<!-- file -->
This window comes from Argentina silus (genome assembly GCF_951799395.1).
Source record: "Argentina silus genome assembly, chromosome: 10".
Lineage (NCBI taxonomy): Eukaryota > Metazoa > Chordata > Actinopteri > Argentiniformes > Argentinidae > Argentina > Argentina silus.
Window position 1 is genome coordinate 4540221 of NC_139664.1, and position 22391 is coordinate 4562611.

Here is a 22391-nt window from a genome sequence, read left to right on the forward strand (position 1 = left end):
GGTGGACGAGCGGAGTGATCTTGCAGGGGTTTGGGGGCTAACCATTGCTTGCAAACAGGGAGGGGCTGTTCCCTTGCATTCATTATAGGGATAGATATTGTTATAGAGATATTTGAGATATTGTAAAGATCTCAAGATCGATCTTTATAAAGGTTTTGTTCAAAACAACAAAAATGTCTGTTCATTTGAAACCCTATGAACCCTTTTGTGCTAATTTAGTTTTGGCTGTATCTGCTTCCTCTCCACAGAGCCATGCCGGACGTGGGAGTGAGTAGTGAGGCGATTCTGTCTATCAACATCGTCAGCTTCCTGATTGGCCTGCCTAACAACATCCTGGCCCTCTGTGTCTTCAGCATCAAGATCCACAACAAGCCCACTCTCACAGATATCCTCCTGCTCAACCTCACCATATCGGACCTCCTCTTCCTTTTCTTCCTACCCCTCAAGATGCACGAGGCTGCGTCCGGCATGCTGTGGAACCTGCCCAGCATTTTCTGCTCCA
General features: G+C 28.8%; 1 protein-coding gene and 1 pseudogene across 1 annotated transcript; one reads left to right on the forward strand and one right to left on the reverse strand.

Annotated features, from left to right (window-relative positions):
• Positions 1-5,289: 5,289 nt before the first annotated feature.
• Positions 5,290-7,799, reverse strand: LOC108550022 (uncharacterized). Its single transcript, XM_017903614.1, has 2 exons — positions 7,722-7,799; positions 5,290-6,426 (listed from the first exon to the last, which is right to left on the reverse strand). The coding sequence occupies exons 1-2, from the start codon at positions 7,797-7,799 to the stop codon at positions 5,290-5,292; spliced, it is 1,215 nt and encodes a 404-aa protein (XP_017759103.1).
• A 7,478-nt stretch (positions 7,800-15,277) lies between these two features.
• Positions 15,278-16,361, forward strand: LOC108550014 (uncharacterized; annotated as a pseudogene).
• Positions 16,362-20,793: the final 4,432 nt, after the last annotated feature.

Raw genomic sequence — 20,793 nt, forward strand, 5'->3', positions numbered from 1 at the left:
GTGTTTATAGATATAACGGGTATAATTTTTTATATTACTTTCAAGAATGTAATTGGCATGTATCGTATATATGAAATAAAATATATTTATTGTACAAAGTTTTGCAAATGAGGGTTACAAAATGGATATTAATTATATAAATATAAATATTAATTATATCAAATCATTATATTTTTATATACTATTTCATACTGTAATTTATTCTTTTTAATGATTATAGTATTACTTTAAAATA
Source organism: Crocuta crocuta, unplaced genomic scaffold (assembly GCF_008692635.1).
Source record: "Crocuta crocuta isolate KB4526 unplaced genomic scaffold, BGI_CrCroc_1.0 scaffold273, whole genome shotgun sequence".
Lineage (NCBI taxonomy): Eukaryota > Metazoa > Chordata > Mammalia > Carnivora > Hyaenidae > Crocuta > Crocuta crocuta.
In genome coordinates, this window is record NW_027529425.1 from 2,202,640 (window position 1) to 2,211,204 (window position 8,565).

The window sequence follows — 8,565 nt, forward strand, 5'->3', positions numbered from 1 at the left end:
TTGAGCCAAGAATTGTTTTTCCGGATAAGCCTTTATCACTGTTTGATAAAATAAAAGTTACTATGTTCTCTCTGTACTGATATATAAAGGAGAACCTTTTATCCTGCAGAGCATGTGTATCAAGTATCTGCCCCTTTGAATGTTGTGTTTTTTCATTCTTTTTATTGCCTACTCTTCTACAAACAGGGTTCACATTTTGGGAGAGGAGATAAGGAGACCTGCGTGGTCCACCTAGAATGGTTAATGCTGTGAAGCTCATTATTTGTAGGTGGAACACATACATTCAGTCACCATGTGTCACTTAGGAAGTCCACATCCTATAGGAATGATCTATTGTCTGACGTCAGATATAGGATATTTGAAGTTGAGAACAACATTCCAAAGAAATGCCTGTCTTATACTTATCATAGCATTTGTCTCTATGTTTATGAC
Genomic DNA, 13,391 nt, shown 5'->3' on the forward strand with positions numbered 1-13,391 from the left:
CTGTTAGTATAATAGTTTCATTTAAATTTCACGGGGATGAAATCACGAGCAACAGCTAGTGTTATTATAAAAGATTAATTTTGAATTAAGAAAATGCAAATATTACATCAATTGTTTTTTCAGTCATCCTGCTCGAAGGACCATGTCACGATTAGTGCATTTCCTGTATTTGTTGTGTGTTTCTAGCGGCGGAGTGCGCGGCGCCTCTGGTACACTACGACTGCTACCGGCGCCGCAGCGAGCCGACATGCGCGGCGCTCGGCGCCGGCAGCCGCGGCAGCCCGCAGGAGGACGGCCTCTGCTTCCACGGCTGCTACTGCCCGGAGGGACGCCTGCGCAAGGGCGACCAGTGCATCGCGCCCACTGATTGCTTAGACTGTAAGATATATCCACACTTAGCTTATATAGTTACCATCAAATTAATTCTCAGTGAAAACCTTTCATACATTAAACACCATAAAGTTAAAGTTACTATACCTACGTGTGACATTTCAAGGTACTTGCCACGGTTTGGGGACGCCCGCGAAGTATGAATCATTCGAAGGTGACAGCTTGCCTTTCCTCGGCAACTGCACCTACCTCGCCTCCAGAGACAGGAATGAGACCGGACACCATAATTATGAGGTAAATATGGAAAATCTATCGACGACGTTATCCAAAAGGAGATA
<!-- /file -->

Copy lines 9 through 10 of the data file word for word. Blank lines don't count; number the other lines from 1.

• Positions 1-5,289: 5,289 nt before the first annotated feature.
• Positions 5,290-7,799, reverse strand: LOC108550022 (uncharacterized). Its single transcript, XM_017903614.1, has 2 exons — positions 7,722-7,799; positions 5,290-6,426 (listed from the first exon to the last, which is right to left on the reverse strand). The coding sequence occupies exons 1-2, from the start codon at positions 7,797-7,799 to the stop codon at positions 5,290-5,292; spliced, it is 1,215 nt and encodes a 404-aa protein (XP_017759103.1).